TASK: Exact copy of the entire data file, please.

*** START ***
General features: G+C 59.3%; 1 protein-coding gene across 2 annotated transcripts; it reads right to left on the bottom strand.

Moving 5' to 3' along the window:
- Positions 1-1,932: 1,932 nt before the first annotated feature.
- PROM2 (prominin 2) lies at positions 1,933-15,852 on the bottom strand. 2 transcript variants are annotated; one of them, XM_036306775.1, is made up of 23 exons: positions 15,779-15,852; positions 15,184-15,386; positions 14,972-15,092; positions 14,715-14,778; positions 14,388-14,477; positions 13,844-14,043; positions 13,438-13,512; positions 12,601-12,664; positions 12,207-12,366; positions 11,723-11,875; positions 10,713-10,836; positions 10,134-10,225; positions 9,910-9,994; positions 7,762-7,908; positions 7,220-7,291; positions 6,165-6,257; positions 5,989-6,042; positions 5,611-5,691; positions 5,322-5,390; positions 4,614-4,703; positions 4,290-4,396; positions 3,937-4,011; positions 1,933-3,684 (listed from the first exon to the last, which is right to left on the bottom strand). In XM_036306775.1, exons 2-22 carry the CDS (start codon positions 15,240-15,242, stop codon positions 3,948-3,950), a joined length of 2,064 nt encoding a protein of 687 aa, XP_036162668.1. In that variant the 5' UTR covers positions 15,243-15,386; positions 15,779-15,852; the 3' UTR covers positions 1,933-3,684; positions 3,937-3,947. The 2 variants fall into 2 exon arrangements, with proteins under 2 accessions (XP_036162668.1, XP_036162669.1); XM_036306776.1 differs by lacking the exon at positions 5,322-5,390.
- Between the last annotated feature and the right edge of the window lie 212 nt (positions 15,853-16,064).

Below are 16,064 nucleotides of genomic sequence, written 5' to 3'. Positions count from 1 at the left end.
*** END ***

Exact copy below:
General features: G+C 59.3%; 1 protein-coding gene across 2 annotated transcripts; it reads right to left on the bottom strand.

Moving 5' to 3' along the window:
- Positions 1-1,932: 1,932 nt before the first annotated feature.
- PROM2 (prominin 2) lies at positions 1,933-15,852 on the bottom strand. 2 transcript variants are annotated; one of them, XM_036306775.1, is made up of 23 exons: positions 15,779-15,852; positions 15,184-15,386; positions 14,972-15,092; positions 14,715-14,778; positions 14,388-14,477; positions 13,844-14,043; positions 13,438-13,512; positions 12,601-12,664; positions 12,207-12,366; positions 11,723-11,875; positions 10,713-10,836; positions 10,134-10,225; positions 9,910-9,994; positions 7,762-7,908; positions 7,220-7,291; positions 6,165-6,257; positions 5,989-6,042; positions 5,611-5,691; positions 5,322-5,390; positions 4,614-4,703; positions 4,290-4,396; positions 3,937-4,011; positions 1,933-3,684 (listed from the first exon to the last, which is right to left on the bottom strand). In XM_036306775.1, exons 2-22 carry the CDS (start codon positions 15,240-15,242, stop codon positions 3,948-3,950), a joined length of 2,064 nt encoding a protein of 687 aa, XP_036162668.1. In that variant the 5' UTR covers positions 15,243-15,386; positions 15,779-15,852; the 3' UTR covers positions 1,933-3,684; positions 3,937-3,947. The 2 variants fall into 2 exon arrangements, with proteins under 2 accessions (XP_036162668.1, XP_036162669.1); XM_036306776.1 differs by lacking the exon at positions 5,322-5,390.
- Between the last annotated feature and the right edge of the window lie 212 nt (positions 15,853-16,064).

Below are 16,064 nucleotides of genomic sequence, written 5' to 3'. Positions count from 1 at the left end.